Question: What is the our galaxy made out of? if so, what is our whole universe made out of?
Zachary Williamson answered on 21 Nov 2013:
Our galaxy is made out of a lot of stuff! At its core, our galaxy mostly contains protons, neutrons and electrons, all rearranged into different atomic elements. The most abundant element by far is hydrogen, which makes up 80% of our galaxy’s elements. Helium makes up about 19%, and everything else makes up the 1%.
However that’s not the whole story, because only 10% of our galaxy’s mass is made up of what we would consider to be ‘normal’ matter (i.e. atoms). 90% of it is called dark matter. Honestly we have no idea what it is, but we can feel its gravitational effects so we know there’s a lot of it out there.
Our universe is broadly made up of the stuff used to make up our galaxy.
Tim Hollowood answered on 21 Nov 2013:
Nice question chemics,
This is exactly the question that particle physics is trying to answer. We know par of the answer because a small proportional, as Kristian says about 10%, is normal matter, the kind that we are made of. And we know that this consists of electrons, protons, photons, etc… But then we know from the way that galaxies behave that there’s lots of matter that can’t be like normal matter because it doesn’t interact with us….we can’t see it. The only effect we can see is its gravitational effect. We have no idea what this dark matter is but there are plenty of theories around with extra particles that are the dark matter candidate.
Then there’s an even more mysterious thing called dark energy. That’s a kind of filed that fills space and acts like a negative pressure making the universe expand even faster. Again we don’t really know what this is but there are some theories.
Kristian Harder answered on 21 Nov 2013:
It really depends on how closely you look at it.
– the Universe is a large collection of galaxies with a bit of energy and
radiation scattered about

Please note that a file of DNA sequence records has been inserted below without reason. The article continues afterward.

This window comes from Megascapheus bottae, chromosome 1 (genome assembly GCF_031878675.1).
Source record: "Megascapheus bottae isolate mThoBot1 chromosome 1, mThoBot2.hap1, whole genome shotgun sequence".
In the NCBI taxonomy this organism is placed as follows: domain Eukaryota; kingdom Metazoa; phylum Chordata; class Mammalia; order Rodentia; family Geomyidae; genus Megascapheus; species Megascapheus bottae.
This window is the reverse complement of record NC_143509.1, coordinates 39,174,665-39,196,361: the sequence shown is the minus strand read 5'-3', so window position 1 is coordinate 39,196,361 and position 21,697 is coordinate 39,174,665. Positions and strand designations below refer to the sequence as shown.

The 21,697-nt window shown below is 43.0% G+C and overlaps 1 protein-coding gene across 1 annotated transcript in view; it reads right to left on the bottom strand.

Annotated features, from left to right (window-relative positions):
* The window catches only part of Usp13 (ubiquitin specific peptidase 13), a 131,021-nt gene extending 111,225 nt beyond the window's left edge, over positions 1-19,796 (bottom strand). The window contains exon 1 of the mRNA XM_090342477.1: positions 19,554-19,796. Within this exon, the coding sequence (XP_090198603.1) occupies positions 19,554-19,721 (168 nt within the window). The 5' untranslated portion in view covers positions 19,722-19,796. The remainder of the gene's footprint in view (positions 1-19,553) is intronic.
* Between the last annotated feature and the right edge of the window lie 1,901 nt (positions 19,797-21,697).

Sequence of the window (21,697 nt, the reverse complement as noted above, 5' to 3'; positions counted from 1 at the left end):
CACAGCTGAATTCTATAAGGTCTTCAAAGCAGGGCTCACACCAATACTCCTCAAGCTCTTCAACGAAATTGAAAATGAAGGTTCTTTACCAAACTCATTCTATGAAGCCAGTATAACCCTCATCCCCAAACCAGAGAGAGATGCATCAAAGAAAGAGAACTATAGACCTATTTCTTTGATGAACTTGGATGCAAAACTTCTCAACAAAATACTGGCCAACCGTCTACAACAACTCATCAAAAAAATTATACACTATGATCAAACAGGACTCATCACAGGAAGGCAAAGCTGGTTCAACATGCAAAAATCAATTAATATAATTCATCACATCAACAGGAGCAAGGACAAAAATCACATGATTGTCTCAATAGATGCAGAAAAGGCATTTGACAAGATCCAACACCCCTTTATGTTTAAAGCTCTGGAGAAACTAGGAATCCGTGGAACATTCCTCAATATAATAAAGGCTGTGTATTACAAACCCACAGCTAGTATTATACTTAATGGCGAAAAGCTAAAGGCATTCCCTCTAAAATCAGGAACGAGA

– galaxies are large collections of stars, black holes, planets,
and maybe dark matter. Black holes are pretty much made
from squashed up stars and thus contain
pretty much the same material, except in a rather extreme state. And we
have no idea what dark matter is. In fact, we have so little idea of what it
is that it might even be a misunderstanding in the first place, and not exist
at all. We think it’s there because there seems to be invisible extra mass in
the galaxies, but there’s still a chance we just don’t understand gravity
well enough to really say that.
– stars and planets typically contain atoms, molecules and the like. Within
stars, the atoms are ionized, meaning their electrons go their separate
ways, and some stars are so dense that they are pretty much just massive
nuclei (“neutron stars”), but for the most part things are happening at the
level of atoms here.
– atoms and molecules consist of protons and neutrons (in the nuclei) and
electrons (in their hull). Electrons seem to be really elementary, meaning
we stop there. We haven’t been able to break down electrons into smaller
pieces, and maybe we never will – but we’ll keep trying.
– protons and neutrons are made from smaller particles called quarks,
and a lot of so-called “gluons” to make them stick together. And as much
as we try, so far we can’t break down quarks any further, and so this is
where the story ends. For now. 🙂
So, that’s the picture. Pretty much the entire universe consists of huge numbers of tiny particles: electrons, quarks, and a few more that I didn’t mention because they are a bit odd, in the sense that they only ever appear for a very short time and then immediately disappear again, or in the sense that they are very difficult to see like for example the so-called neutrinos.
And at many different size scales between extremely tiny and extremely large, these little bits tend to organize themselves into groups such as atoms, people, stars, galaxies. It’s quite an interesting and impressive place, this universe we happen to live in. 🙂